By the end of 2020, an estimated 3,890,400 adults in the U.S. were under community supervision (probation or parole). This figure represents an estimated one in 66 adult U.S. residents under community supervision.
Violating parole can cost inmates their chance to reintegrate into society earlier than their original sentence. However, a violation does not immediately place the parolee back in jail.
How does the parole system work? What happens when a parolee gets accused of a parole violation? If a parolee is proven to have violated their parole, what are the penalties?
lookupinmate.org provides a comprehensive information source about parole violations in the United States. This article also discusses the types of parole violations, how the parole system works, and what happens when prisoners violate their parole.
A violation occurs when the individual on parole violates or breaches one or more conditions of parole.
The violation can be a criminal act, like committing a new crime, or a failure to act, like when the inmate goes out of town without getting their parole officer’s approval to leave the county or state.
The period an individual must serve in prison before qualifying for parole depends on the state or jurisdiction laws. The U.S. Parole Commission grants parole to an inmate and provides them with conditions of release. The inmate must comply with these conditions to remain out of prison.
The conditions of release typically require the parolee (the individual on parole) to obey the law and adhere to offense-specific requirements, like not abusing alcohol.
The conditions can also include technical requirements, like informing the court of a change in residence or job.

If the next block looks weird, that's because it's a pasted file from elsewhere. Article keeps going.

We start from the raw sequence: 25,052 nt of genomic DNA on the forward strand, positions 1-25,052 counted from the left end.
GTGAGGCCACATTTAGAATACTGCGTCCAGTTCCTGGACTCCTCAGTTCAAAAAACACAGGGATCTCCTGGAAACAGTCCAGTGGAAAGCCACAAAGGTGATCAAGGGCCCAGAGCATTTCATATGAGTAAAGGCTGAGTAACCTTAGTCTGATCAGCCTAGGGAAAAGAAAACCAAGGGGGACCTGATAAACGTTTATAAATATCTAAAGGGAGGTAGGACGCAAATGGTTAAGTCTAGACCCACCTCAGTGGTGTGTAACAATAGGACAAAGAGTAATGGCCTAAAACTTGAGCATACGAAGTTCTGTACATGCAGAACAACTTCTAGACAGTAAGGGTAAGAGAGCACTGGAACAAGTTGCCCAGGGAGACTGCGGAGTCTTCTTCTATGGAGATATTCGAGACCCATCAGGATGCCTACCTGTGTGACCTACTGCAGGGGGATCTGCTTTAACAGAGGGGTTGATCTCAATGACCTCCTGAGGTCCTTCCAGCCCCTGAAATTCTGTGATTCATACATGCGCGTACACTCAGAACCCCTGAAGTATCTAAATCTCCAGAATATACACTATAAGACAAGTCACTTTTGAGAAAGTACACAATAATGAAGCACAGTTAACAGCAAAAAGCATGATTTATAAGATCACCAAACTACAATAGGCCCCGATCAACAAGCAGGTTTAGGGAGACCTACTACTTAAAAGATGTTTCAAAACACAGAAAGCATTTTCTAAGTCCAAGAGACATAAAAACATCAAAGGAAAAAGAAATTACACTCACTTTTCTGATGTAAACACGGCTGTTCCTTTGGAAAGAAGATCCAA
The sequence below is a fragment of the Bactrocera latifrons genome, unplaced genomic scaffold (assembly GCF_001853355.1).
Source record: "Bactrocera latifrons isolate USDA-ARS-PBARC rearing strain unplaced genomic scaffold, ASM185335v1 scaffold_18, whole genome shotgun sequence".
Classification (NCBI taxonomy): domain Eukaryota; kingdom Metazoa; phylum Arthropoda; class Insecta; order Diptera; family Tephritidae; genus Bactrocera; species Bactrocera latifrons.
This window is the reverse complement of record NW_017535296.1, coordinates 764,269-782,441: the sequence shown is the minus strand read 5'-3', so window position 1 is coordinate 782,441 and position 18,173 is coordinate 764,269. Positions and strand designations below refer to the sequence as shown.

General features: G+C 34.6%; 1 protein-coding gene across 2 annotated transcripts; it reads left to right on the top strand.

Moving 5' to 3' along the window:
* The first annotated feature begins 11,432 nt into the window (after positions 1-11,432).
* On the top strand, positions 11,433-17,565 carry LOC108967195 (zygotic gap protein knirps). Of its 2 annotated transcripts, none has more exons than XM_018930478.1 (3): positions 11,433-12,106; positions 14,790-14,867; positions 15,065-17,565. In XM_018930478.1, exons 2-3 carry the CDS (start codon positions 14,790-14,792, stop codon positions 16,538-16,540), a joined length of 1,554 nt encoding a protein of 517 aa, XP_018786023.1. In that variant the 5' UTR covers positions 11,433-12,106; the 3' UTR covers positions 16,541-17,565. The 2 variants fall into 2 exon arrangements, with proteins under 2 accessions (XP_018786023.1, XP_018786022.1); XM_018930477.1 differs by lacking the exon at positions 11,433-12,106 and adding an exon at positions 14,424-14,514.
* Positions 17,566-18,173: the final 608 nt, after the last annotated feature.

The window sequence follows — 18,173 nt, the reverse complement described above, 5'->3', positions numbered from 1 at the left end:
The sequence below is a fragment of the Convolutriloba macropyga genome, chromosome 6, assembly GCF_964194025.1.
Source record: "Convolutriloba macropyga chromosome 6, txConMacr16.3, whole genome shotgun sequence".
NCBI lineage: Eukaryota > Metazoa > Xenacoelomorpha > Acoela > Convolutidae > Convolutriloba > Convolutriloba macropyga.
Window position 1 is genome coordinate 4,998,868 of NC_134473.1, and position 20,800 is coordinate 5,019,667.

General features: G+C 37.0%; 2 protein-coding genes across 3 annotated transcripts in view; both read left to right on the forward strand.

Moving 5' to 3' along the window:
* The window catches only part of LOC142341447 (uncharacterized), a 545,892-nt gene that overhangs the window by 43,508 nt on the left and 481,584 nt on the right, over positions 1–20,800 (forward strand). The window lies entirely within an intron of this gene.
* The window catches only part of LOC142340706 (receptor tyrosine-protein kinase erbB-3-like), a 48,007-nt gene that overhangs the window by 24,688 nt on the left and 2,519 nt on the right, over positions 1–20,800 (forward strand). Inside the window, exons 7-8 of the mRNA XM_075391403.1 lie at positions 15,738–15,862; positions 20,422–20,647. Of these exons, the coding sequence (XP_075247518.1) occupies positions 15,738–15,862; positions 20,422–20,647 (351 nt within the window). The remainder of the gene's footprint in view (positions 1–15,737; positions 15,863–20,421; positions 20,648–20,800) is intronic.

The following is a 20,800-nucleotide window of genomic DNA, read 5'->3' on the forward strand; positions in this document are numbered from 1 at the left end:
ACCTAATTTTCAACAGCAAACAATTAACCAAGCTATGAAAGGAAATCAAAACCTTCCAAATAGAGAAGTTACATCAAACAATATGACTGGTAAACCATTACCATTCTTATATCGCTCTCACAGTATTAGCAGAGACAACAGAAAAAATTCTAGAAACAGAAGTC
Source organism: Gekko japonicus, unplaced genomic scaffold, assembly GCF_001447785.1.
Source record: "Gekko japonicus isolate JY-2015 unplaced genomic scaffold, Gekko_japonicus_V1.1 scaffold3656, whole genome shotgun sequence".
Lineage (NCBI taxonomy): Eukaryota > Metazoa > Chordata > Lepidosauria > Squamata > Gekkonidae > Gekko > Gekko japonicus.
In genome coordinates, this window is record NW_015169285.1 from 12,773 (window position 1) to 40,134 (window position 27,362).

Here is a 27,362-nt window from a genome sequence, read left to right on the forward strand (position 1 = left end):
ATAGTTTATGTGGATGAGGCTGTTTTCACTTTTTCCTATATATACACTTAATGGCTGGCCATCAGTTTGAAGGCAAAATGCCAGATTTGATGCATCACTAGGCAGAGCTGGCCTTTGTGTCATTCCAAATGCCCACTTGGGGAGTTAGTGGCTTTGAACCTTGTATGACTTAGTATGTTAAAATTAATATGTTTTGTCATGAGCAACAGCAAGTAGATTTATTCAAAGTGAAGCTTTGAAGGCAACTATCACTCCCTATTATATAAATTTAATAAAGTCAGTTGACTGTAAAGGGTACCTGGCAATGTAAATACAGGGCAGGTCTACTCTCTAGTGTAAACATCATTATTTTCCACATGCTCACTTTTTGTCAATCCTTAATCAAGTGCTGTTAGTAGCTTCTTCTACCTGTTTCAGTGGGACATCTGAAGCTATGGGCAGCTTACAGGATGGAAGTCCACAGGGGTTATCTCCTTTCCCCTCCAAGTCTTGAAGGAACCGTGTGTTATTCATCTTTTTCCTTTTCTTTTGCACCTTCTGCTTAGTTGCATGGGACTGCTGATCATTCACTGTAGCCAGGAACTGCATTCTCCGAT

Failure to comply with the conditions of release can result in a parole violation. The Parole Commission decides whether or not the inmate returns to jail due to the violation.
Types of Violations
A parolee who commits a crime violates their parole, causing them to return to prison. Parole authorities can impose stricter conditions for minor or technical violations like prohibited alcohol use instead of immediately commencing revocation (return to prison) proceedings.
Instead of sending a parolee back to prison due to substance abuse that violates their parole, the parole officer can refer them to a counseling session and require proof of attendance.
Should the parolee fail to comply with that requirement, or if the violation of parole is severe, the authorities may proceed with the revocation process.
Technical Violations and Minor Violations
One significant problem for individuals on parole is that a minor or technical violation can still send them back to prison. This situation can cost taxpayers and erase the progress the parolee has made. Minor violations can include:
- Staying out for several minutes past curfew
- Missing an appointment with the parole officer